Yes.  This is my idea of a writing break: writing other things. If I ever thought for a minute that I could go back to just being a reader, this fact should really set my head straight.

Seeing Ideas Through

I don’t understand or sympathize with people that claim that they can’t come up with any ideas for stories.  My problem is usually that I have too many ideas, not too few.  That’s the main reason why I never finished anything when I was a teen and in my early twenties.  I used to get a flashy new idea and then put down whatever I was working on to start immediately working on the new idea that I was excited about.

One way that I’ve grown as a writer is that I no longer do that.  As I’ve been working on revising my plague novel, ideas about other things to write keep popping into my head.  Usually these are just disparate ideas–a plot point or a setting point or a character that really doesn’t have anything attached to it.  I have a big Word document for these ideas where I just throw them until a couple of them stick to each other and turn into a story idea.  A lot of these ideas happen when I’m driving and now that I have a phone I can control with voice commands, I can voice-to-text my ideas down for me so that I can put them into my file later.

In November, an idea that I had when I was driving coalesced around an idea that I had when I was sitting in the woods waiting for some deer to happen by.  I got very excited about it, but it has nothing to do with my plague novel.  It’s a completely different story in a completely different setting.  I’m very excited about it.  But for now, I need to see the plague novel through to the end.  I need to finish my plague novel and then I can turn this new idea into something amazing and wonderful.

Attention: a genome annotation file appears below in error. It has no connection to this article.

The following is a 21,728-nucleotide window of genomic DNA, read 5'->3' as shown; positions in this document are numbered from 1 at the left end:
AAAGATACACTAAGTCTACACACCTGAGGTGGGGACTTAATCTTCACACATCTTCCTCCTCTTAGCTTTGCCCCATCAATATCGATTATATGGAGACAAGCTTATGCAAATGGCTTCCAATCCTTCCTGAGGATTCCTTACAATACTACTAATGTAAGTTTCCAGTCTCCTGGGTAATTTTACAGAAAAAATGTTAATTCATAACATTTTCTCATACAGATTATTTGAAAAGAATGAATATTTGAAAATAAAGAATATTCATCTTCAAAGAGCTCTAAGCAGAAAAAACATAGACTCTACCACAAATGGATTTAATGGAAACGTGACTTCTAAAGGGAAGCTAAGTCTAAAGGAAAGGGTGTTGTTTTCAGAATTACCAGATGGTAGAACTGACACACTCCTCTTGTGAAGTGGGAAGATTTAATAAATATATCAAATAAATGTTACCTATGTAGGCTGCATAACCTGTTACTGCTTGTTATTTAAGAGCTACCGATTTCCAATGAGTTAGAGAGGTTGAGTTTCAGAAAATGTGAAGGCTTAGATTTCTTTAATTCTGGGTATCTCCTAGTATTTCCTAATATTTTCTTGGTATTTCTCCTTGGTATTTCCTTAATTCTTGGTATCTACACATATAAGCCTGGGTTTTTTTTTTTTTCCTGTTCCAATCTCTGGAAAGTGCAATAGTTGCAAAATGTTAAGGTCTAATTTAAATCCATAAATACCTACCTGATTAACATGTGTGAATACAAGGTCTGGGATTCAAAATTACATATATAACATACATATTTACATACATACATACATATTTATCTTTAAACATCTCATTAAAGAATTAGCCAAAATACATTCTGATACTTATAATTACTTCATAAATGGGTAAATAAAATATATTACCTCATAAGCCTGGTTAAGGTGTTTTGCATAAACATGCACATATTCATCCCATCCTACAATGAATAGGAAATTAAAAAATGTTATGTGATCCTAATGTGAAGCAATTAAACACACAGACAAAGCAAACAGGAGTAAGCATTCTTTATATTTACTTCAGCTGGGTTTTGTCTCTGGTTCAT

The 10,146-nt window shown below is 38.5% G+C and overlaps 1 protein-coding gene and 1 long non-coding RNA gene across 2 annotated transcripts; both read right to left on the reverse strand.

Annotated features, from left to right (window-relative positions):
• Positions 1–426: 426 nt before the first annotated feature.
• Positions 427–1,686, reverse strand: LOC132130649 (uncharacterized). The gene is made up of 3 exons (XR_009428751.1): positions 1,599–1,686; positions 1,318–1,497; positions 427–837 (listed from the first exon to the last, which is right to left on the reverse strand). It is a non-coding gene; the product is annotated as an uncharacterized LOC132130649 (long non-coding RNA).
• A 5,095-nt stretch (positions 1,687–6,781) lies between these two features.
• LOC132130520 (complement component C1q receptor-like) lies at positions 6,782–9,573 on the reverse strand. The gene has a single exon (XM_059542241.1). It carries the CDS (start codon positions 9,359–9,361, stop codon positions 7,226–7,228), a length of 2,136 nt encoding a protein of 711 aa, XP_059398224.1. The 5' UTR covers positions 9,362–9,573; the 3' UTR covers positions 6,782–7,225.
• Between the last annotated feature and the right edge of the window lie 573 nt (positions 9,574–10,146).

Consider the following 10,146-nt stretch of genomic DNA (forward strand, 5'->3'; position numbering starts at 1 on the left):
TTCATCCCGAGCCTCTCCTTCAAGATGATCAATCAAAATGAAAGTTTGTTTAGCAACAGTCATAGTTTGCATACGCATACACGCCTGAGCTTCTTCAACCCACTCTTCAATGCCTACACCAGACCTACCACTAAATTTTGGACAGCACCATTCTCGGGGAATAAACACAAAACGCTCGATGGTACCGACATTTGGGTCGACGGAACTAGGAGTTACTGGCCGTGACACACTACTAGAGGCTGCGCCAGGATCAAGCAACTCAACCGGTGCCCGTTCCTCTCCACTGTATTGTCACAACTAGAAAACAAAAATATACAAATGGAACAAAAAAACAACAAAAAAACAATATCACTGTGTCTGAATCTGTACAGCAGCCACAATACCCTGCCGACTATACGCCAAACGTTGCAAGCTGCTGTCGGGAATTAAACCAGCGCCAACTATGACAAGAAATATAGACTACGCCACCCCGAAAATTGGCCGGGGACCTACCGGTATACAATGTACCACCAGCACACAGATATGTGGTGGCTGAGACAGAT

Predictions and Goals

I’ve almost reached the point where I expected to be done with the first major set of revisions with my plague novel.  It turns out I’m only about half-way through.  This isn’t the first time I’ve made an initial prediction about when I think I’ll be done with something, only to be extremely off.

I ended up way ahead of schedule as far as the actual writing went (before I even started this blog, I predicted that I could write a chapter a week and finished in about 6 months, so it should have only been 24 chapters).  And now I’m way behind schedule as far as the first revision goes, because I predicted I could do about 30-50 pages a week.  It’s been about 10 weeks, so I should be somewhere between 300 pages and done.  In reality, I’m only about 150 pages in, so that’s more like 15 pages a week.

I think part of it is that this is the first time I’ve actually finished a manuscript.  It’s the first time I’ve decided to set aside at least an hour a day and devote it to writing.  I had no idea what to expect going in, so I might as well pull deadlines out of a hat.

Even so, I think setting deadlines for myself has been very helpful.  When I’m exceeding expectations, I’m really happy with myself, and a happy me is a more dedicated me.  When I’m not meeting my expectations, I don’t beat myself up, but it does make me focus on what I have been doing and where I could show some improvement, and it also gives me a baseline idea of how fast I can work for future projects.  And no matter what, I have a much better idea of what to expect from myself in the future.